With the financial year coming to an end, our Australian fixed income, global credit and cash teams each highlight interesting moves in their asset class over the quarter.

Global bond yields under pressure since late 2018

Yields fall to record lows, turning negative in Europe and Japan

10-year government bond yields are shown.  Source: Bloomberg, 1 July 2018 to 30 June 2019.


  • Bond yields fell to record lows in most markets in the June quarter, resulting in pleasing returns from global bond markets
  • This reflected anticipation of rate cuts and/or further Quantitative Easing to support economic activity levels


Australian government bond yields also fall sharply

Domestic yields closed the year at all-time record lows

10-year CGS yield is shown.  Source: Bloomberg, 1 July 2018 to 30 June 2019.


  • Bond yields continued to head sharply lower in the June quarter, deteriorating to all-time record lows
  • Australian bonds returned ~10% in FY19
  • In June, the RBA responded to low inflation and the weakening outlook for growth by cutting interest rates, to 1.25%
  • Most investors expect further rate cuts in Australia in the remainder of 2019


A period of volatility for Global Credit

Sentiment largely influenced by the US/China trade dispute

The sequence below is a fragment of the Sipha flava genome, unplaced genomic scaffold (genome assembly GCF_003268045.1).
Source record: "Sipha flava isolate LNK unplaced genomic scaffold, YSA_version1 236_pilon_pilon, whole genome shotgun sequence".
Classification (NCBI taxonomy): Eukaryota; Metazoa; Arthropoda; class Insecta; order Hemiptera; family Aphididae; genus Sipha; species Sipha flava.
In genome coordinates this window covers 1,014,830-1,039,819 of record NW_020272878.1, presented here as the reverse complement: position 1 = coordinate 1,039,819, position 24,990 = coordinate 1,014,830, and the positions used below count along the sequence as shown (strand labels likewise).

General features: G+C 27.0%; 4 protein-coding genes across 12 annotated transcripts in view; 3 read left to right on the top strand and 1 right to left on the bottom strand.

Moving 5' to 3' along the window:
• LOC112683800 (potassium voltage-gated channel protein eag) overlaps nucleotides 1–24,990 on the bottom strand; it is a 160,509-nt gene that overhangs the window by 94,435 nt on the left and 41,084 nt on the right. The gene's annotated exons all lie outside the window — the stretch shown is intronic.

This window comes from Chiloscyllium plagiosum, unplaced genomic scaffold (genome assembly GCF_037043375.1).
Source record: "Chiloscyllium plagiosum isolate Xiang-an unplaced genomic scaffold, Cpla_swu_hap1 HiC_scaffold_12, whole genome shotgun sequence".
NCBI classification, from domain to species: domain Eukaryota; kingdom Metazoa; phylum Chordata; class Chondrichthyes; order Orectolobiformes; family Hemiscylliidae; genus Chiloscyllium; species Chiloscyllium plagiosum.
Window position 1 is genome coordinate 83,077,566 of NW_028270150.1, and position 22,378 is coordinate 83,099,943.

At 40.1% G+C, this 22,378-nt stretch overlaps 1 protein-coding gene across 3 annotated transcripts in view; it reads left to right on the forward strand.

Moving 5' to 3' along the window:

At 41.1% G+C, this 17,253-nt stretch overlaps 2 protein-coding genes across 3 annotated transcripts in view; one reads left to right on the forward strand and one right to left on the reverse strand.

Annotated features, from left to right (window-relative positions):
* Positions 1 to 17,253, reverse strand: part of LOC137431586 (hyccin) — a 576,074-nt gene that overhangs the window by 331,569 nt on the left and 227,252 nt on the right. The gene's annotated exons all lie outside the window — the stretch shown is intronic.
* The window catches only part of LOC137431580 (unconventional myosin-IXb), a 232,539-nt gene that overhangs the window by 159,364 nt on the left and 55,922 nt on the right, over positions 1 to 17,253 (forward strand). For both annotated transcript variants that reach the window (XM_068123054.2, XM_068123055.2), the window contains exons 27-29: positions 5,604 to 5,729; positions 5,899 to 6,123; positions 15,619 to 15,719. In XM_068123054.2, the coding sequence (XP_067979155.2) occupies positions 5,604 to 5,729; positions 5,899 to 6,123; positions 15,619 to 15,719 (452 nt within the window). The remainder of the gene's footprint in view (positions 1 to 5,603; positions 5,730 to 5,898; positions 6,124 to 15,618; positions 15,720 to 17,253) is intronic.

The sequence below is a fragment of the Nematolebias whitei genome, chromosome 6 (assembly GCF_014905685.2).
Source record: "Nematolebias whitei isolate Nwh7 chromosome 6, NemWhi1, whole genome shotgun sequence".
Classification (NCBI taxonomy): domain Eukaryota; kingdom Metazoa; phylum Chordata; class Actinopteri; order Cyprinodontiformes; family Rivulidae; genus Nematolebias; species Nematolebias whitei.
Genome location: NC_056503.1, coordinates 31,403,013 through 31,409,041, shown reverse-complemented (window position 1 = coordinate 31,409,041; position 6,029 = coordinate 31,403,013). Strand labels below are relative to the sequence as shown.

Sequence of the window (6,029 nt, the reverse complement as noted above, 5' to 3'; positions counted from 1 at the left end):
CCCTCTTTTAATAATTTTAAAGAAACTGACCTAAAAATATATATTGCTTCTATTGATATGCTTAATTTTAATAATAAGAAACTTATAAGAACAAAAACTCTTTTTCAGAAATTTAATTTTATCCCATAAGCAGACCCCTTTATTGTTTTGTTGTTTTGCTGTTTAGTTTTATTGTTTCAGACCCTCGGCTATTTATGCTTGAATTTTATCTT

Investment Grade = Bloomberg Barclays Global Aggregate Corporate Index; High Yield = Bank of America Merrill Lynch Global High Yield Index (BB-B). Source: Bloomberg, 1 July 2018 to 30 June 2019.


  • Volatility returned to credit markets as trade talks deteriorated
  • Lower trade volumes were seen as a potential drag on global growth and, in turn, corporate profitability
  • Geopolitical uncertainty in Europe (Brexit, Italy) hampered sentiment towards European names
  • Markets calmed in June, though sentiment remained fragile


Australian cash rate forecasts have nosedived recently

Source: Bloomberg, 31 March 2019 to 30 June 2019.


  • In March, money markets suggested Australian interest would finish 2019 at 1.11% – effectively pricing in at least one, or possibly two 25bps cuts to the official cash rate of 1.50% at the time
  • These forecasts have since been reduced, reflecting moderating economic conditions and verbal indications from policy makers
  • By the end of June, a cash rate of 0.77% had been priced in by the end of this year…
  • … that suggests investors are currently anticipating one further 25bps rate cut from the Reserve Bank of Australia within the next six months, following moves already made in June and July
  • Forecasts suggest borrowing costs could fall even lower still next year – a terminal cash rate of 0.65% has been priced in for this cycle
  • The performance of Cash funds will be driven, in part, by changes in official interest rates

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